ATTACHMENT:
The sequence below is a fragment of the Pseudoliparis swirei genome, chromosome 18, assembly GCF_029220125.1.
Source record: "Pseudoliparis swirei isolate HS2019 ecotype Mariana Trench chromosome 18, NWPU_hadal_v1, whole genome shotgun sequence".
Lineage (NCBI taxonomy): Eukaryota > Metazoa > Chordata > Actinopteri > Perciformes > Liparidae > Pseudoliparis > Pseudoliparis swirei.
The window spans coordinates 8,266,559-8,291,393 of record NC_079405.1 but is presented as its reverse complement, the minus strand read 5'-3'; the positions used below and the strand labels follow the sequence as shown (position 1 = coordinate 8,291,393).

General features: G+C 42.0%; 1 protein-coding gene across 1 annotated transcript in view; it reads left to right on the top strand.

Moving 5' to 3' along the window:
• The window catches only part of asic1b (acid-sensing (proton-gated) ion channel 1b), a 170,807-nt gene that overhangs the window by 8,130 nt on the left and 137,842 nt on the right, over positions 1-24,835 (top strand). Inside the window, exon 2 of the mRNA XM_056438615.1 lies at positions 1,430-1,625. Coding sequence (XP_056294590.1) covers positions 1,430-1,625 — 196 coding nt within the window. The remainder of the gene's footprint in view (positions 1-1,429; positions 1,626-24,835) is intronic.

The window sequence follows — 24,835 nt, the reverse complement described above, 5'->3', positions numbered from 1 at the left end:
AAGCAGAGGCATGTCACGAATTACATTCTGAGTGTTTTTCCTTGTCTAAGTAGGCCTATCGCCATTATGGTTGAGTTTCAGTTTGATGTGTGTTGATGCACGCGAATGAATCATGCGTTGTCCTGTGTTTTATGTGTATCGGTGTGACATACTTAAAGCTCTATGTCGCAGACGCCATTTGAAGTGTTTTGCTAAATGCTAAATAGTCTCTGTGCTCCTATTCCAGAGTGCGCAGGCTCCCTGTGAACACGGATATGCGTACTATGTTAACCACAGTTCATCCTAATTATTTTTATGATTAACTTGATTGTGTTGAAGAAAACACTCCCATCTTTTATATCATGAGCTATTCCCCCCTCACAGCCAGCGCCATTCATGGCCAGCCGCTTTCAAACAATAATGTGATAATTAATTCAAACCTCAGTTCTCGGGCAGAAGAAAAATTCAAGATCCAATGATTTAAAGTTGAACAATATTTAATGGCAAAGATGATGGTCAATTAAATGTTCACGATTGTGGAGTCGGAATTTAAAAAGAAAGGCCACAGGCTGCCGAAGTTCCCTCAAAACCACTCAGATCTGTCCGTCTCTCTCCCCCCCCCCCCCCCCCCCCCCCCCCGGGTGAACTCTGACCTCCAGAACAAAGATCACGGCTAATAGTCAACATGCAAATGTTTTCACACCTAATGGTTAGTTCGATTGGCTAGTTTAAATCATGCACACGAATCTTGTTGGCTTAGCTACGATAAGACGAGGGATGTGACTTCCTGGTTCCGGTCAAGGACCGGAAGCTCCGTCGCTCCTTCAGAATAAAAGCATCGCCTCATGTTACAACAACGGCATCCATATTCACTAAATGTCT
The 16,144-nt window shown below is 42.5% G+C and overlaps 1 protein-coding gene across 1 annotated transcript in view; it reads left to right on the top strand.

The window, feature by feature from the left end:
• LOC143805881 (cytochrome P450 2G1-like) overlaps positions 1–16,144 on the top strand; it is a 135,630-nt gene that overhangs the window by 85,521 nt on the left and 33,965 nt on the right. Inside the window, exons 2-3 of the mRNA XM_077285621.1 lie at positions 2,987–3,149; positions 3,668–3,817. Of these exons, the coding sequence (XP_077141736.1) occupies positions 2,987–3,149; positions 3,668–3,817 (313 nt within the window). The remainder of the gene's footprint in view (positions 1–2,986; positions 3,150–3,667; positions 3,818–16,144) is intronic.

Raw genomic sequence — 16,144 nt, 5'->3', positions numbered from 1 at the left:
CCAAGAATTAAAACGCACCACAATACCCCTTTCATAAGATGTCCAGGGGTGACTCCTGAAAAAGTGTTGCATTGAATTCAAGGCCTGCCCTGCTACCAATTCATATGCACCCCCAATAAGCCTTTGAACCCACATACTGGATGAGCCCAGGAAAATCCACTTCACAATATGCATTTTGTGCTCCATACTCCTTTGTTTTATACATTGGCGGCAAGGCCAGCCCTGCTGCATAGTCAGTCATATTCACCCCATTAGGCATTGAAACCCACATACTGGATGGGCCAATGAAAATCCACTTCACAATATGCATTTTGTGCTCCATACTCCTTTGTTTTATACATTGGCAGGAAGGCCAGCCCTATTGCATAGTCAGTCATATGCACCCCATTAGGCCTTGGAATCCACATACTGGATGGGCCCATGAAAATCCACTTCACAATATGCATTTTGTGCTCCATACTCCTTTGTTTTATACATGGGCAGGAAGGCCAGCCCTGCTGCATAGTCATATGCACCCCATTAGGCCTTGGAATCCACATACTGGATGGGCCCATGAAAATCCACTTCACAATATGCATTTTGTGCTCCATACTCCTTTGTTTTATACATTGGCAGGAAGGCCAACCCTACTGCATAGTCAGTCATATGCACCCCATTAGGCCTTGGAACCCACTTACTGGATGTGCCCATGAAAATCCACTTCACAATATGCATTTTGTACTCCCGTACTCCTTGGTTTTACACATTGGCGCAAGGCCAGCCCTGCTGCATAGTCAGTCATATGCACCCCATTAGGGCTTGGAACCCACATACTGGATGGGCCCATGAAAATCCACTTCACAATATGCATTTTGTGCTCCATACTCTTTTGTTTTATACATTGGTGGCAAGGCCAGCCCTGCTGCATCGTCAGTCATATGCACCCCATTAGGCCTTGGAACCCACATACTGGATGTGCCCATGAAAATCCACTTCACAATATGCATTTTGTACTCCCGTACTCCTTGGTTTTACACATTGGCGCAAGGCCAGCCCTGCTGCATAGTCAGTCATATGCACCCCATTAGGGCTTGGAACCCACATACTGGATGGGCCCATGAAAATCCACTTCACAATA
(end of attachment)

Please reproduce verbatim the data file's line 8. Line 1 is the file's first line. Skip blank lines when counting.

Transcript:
The window sequence follows — 24,835 nt, the reverse complement described above, 5'->3', positions numbered from 1 at the left end: